No-one who knows the Georgian Army can have been seriously surprised by the mutiny which occurred on May 25-26. If a country treats its soldiers the way Georgian soldiers have been treated in recent years, this is what it can expect. Many African regimes have treated their militaries in a similar manner over the years and the result has been the military coups and attempted coups which have racked that unhappy continent.
Despite some initial alarmist statements by Georgian officials, the latest incident in Georgia stopped well short of being an attempted coup. [For background see the Eurasia Insight archives]. It was really only an armed protest, or military strike, directed above all against the non-payment of wages and other economic issues. On May 25, a battalion of 400 National Guardsmen seized a base of Interior Ministry troops at Mukhrovani, about 25 miles from Tbilisi, and were joined by soldiers at that base. The protestors claimed very credibly that pay for officers in the unit was 14 months in arrears, and that the food and living conditions of the soldiers are appalling. They agreed to return to duty the next day, after President Eduard Shevardnadze went to the base to negotiate with them in person, and promised that money would be forthcoming and that no action would be taken against the leaders of the protest.
But if this was not a coup attempt, even a strike by men with tanks and machine guns is likely to carry greater weight, and bring greater destabilization, than a strike by men with garbage trucks or mailbags; and given Georgia's lamentable experiences from 1990 to 1994, any military action of this kind is bound to cause serious alarm. On May 26, the military protest seems to have contributed to the radicalism of a violent demonstration by nationalist demonstrators in Tbilisi demanding the removal of Shevardnadze.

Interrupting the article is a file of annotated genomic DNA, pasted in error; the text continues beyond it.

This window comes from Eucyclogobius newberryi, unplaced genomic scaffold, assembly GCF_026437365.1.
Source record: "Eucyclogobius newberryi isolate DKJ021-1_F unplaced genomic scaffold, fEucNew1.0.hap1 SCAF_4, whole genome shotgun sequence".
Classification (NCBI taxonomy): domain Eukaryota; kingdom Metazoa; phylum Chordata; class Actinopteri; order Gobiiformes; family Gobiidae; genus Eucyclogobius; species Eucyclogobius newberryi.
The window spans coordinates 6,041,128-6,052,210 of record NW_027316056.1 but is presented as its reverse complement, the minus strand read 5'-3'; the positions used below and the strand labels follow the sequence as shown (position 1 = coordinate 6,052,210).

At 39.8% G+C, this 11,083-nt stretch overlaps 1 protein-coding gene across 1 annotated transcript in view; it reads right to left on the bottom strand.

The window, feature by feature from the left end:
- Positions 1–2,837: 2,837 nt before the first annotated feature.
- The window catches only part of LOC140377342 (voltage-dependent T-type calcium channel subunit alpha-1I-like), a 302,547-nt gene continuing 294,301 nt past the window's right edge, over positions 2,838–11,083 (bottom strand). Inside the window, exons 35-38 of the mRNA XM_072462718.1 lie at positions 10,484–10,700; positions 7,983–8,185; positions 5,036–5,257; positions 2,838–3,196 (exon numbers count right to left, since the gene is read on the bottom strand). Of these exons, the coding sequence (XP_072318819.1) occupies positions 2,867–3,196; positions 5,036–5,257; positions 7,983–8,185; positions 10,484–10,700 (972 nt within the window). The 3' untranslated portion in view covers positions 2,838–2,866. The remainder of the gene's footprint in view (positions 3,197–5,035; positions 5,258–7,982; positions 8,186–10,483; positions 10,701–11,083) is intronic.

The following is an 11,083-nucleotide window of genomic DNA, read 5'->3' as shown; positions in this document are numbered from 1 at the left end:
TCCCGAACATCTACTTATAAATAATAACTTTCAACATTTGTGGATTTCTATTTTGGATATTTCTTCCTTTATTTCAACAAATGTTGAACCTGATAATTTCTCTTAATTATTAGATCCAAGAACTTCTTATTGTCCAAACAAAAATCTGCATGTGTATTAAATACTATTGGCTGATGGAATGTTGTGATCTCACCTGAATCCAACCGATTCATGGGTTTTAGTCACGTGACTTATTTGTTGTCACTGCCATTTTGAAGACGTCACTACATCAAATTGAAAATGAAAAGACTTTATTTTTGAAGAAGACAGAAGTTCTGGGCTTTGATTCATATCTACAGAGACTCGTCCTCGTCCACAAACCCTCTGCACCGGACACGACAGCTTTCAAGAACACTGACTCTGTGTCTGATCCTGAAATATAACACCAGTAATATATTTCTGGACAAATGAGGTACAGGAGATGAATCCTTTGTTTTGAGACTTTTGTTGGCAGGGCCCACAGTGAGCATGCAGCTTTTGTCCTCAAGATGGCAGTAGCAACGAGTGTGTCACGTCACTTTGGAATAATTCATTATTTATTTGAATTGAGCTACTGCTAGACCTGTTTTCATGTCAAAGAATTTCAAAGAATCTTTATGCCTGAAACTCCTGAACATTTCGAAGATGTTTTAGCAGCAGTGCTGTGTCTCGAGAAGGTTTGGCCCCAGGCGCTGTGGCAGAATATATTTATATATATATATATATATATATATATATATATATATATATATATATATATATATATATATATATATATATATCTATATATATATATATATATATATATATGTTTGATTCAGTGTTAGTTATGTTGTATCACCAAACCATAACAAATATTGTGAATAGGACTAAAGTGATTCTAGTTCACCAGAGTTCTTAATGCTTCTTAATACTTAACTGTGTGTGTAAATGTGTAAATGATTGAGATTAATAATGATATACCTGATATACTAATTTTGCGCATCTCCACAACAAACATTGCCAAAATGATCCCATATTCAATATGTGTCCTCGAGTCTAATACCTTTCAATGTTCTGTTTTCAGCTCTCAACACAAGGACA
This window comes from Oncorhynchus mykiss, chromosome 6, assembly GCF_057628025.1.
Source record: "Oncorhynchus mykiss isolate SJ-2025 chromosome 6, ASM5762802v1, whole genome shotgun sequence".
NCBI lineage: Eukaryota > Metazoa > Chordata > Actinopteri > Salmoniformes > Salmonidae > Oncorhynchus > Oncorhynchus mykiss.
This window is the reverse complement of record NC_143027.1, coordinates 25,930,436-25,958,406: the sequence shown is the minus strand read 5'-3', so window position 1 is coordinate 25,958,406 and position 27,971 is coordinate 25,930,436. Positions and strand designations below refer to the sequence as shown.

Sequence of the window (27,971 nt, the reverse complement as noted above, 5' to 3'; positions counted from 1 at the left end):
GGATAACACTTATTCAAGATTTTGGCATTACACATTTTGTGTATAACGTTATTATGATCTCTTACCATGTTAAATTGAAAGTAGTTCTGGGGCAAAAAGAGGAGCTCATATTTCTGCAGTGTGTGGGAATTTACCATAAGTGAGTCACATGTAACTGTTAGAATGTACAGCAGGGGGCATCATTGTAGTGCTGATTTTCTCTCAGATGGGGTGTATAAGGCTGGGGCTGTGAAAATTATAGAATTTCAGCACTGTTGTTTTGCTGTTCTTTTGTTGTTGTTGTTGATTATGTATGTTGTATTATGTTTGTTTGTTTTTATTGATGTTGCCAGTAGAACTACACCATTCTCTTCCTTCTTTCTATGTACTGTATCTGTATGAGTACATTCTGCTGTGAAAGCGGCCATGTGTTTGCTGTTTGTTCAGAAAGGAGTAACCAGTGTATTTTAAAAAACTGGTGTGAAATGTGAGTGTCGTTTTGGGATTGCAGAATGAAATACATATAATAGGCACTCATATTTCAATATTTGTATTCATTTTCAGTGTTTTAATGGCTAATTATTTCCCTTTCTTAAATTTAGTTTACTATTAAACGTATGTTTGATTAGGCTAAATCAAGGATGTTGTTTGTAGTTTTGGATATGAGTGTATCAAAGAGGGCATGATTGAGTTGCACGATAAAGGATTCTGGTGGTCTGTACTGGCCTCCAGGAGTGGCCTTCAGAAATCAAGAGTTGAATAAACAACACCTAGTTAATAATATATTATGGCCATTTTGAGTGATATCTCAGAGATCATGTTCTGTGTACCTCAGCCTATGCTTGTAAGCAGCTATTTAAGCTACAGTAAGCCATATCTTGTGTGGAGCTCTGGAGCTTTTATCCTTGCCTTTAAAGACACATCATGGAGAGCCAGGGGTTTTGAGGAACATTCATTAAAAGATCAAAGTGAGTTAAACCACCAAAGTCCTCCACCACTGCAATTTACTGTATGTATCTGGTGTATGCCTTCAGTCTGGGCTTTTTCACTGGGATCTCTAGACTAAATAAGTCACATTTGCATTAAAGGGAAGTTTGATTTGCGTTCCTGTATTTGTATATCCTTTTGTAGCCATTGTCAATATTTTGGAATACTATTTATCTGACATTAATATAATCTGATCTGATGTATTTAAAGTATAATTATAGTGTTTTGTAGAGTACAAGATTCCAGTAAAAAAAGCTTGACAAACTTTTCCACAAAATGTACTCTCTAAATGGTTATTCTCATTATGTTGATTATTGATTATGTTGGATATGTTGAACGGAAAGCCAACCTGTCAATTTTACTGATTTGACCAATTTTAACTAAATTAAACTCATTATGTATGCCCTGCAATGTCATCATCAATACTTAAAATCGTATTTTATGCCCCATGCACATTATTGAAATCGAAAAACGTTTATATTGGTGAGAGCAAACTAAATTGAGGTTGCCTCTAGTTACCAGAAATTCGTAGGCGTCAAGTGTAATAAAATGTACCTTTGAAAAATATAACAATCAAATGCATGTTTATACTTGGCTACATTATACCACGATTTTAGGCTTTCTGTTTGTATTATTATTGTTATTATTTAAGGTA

As a matter of fact, the armed rebellions and coups which took place in the early 1990s are probably one reason for the condition of the Georgian army today, which is miserable even by post-Soviet standards. It would appear that the Shevardnadze administration decided that to reduce the risks of future military unrest, the armed forces in Georgia would be divided among several different state institutions.
According to a Western diplomat, interviewed in April 2001, "Georgia has a huge number of police and Interior Ministry troops relative to its population, and these are much better supplied than the Army, which is in a dreadful state
Anatol Lieven is a Senior Associate at the Carnegie Endowment for International Peace in Washington DC. He covered Georgian events for The Times (London) in the early and mid-1990s, and visited the country for research in December 2000.